After setting Darth up, we tried cooking for the first time in the camper. It was a bit challenging. A small propane stove just can't compete with the wind off the Atlantic. But we made it work. And have a lovely campfire....in a keg. Yep, a keg, cut in half, up on a pedestal to keep from damaging the delicate coastal vegetation. Fun.
The next morning, we took it a bit easier. We had a leisurely breakfast and found a new friend. She was the most effect mooch I've ever met. No whining, no active begging, just sheer hopefulness. It totally worked.
Then we spent the day up the road at Kylemore Abbey. Doug was very excited, because we were finally getting to a castle! Kylemore was originally built as a private castle with a church and walled gardens by Henry Mitchell in the mid to late 1800s, and it was later turned into an abbey and school by Benedictine nuns. The Benedictines have restored the Abbey gardens and Cathedral with donations and local artisans, in order to be a self-sustaining estate.
After we finished with all the delights at Kylemore, we finished the day with a leisurely evening of drinks and dinner in Letterfrack, the little town between the Abbey and our campground. The next day was an early start for us, for the drive County Monaghan, to Clones, my Mom's hometown.
The real motivator for this trip was a McMahon Family reunion, organized by my wonderful cousin Rory. He was inspired by Ireland's "The Gathering" to put this all together. Not only did he organize a historic tour of Mom's hometown, a family Mass, dinner, and party, but he also opened his home to seven of his nutty American cousins. For a full weekend, Rory & his lovely wife Caroline (and kiddos Eimear & Aaron) put up with me & Doug, my sister Deirdre & her husband John, my niece Tiernen & her husband Nathan, and my nephew Garret. And he also made sure my Mom & Dad were comfortable and taken care of in the slightly less hectic hotel where the party was being held. It was marvelous! And our visit with them was entirely too short!!
|McMahons and various offshoots on the historic tour of Clones|
|Mom and cousins|
|Rory and brother Barry|
|Sacred Heart Church|
|The Round Tower|
|The nutty Americans|
The last time I'd visited Ireland, I had a delightful time visiting with my cousin Moya and her husband Roy. They live in Coleraine, just down the road from the Giant's Causeway. So, I was highly motivated to share my adorable cousins and the amazing Causeway with Doug, Nathan and Tiernen. We left as early as we could manage and made it to Coleraine by mid-morning. And despite our foolish protests, Moya made us a "fry". Or full Irish. Breakfast. Delicious.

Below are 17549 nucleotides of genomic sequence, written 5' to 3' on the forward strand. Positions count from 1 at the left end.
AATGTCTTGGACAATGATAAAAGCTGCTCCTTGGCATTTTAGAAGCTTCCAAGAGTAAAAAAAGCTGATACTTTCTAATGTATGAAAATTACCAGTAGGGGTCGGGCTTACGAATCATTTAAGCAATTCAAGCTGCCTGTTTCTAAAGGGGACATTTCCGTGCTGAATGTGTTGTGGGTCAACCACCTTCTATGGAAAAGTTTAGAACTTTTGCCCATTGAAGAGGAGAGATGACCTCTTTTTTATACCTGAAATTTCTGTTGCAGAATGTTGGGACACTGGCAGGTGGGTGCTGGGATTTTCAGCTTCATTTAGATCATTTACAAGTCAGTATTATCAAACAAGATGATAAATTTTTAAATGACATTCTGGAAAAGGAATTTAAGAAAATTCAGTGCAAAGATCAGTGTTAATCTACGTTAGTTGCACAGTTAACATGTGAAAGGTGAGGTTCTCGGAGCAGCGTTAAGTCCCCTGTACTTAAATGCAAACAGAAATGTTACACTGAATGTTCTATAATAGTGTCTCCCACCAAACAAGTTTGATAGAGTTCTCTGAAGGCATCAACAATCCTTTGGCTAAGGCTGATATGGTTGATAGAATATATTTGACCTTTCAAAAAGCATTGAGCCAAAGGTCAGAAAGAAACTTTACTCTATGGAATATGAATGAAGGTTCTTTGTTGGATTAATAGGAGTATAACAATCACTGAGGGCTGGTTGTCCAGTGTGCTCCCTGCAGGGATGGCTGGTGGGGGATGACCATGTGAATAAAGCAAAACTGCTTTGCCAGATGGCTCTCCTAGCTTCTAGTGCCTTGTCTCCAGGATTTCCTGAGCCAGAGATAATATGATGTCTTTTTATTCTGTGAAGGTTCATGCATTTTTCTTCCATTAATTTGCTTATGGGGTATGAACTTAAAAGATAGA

Then we headed out to Duluce Castle and the Giant's Causeway. I'll just let the photos speak for themselves. If you ever make it to Northern Ireland, these are places not to be missed!
Another great reason for visiting my cousins in the North, was because of Doug's endless questions. I do my best to know things, or at the very least to make things up, but Roy is a font of great information. So I sicced Doug on him. And Roy gave us a great driving tour and an impressive mini-education on religion & politics of Northern Ireland. And Moya stuffed us all with a spectacular dinner. And a bit sadly the next morning, after much too short of a visit, we said goodbye to Moya & Roy, and headed to the ferry to Scotland.
Other than some exploding toilets (with us trapped in the stalls), the ferry ride from Larne to Cairnryan was pretty uneventful. And then we drove up to Glasgow. Where we got horribly lost downtown trying to find Nathan and Tiernen's hotel. After many may wrong turns, we found it, and let my niece and her husband escape to start their own adventure on a train tour across Scotland. And Doug and I headed out to Loch Lomond.
One big difference that we discovered between the camping we did in Ireland & Scotland, is that we loved the campgrounds in Ireland. The ones we stayed at were small & sparsely populated--and the ones in Scotland were way more expensive, and crowded full of much larger RVs or permanent "holiday homes". If we'd had a bit more time, we would have figured out how to wild camp in some of the public lands up in the Highlands. But that being said, we still had a pretty great time.
Doug woke up early our first full day in Scotland and took a hike along its bonnie bonnie banks while I slept in. Doug was lucky enough to run into a farmer who was taking care of his herd and got to have an interesting conversation with him.
|a gorgeous campground kitty|
And we took a nice long drive up the coast of Loch Lomond, stopping a few times to enjoy the beauty of it.
And we wandered through Luss, a picturesque little town on the edge of the Loch.
And as we reached the northern part of Loch Lomond, we headed further into the Highlands, toward the Cairngorms. And we stopped in villages along the way, marveling at all the green, and water, and Bens.
And, of course, stopping as castles!
|Shaggy Highland Cattle Beast!|
|And don't forget the Scotch!|
And sadly, I got a bit ill. And napped in the car for most of a day. So we didn't really get to wild camp in Cairngorms National Park. Boo. Luckily, my ick was short-lived, and as we hit yet another castle, we were delighted to find out it was most of the castles from Monty Python's Holy Grail movie!
And before we said goodbye to Darth, we stopped at the most elaborate of the castles on our trip, Stirling Castle!
And we dropped Darth the Spaceship off in Edinburgh and caught a bus to Glasgow. We wandered a bit that evening, and caught our flight back home the next morning.
It was a fabulous trip. Yay.
Many of the places we stopped at are on the map below. And more photos, if you so desire.
View Ireland-Scotland Trip in a larger map